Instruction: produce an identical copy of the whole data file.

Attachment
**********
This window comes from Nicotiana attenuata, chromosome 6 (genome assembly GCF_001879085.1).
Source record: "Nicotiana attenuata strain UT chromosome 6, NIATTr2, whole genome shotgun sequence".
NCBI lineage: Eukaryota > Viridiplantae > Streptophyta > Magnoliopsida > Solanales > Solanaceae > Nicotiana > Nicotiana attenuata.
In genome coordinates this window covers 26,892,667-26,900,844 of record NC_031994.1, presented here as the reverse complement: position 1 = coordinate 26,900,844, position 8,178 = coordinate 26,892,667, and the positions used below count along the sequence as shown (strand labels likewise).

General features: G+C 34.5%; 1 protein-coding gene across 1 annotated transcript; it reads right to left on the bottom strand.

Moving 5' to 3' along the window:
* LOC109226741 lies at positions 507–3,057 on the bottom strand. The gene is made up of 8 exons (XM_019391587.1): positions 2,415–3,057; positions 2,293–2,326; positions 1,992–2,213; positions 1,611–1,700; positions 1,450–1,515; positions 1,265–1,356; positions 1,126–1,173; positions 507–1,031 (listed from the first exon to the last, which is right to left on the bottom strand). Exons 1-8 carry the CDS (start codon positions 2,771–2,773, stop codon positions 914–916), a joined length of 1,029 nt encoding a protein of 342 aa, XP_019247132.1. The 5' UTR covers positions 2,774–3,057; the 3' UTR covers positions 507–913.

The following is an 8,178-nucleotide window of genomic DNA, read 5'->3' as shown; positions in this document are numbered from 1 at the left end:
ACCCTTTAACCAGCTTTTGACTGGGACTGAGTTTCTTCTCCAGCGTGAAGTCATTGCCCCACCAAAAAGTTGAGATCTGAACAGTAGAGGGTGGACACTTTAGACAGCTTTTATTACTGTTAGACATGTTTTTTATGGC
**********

This window comes from Nicotiana attenuata, chromosome 6 (genome assembly GCF_001879085.1).
Source record: "Nicotiana attenuata strain UT chromosome 6, NIATTr2, whole genome shotgun sequence".
NCBI lineage: Eukaryota > Viridiplantae > Streptophyta > Magnoliopsida > Solanales > Solanaceae > Nicotiana > Nicotiana attenuata.
In genome coordinates this window covers 26,892,667-26,900,844 of record NC_031994.1, presented here as the reverse complement: position 1 = coordinate 26,900,844, position 8,178 = coordinate 26,892,667, and the positions used below count along the sequence as shown (strand labels likewise).

General features: G+C 34.5%; 1 protein-coding gene across 1 annotated transcript; it reads right to left on the bottom strand.

Moving 5' to 3' along the window:
* LOC109226741 lies at positions 507–3,057 on the bottom strand. The gene is made up of 8 exons (XM_019391587.1): positions 2,415–3,057; positions 2,293–2,326; positions 1,992–2,213; positions 1,611–1,700; positions 1,450–1,515; positions 1,265–1,356; positions 1,126–1,173; positions 507–1,031 (listed from the first exon to the last, which is right to left on the bottom strand). Exons 1-8 carry the CDS (start codon positions 2,771–2,773, stop codon positions 914–916), a joined length of 1,029 nt encoding a protein of 342 aa, XP_019247132.1. The 5' UTR covers positions 2,774–3,057; the 3' UTR covers positions 507–913.

The following is an 8,178-nucleotide window of genomic DNA, read 5'->3' as shown; positions in this document are numbered from 1 at the left end:
ACCCTTTAACCAGCTTTTGACTGGGACTGAGTTTCTTCTCCAGCGTGAAGTCATTGCCCCACCAAAAAGTTGAGATCTGAACAGTAGAGGGTGGACACTTTAGACAGCTTTTATTACTGTTAGACATGTTTTTTATGGC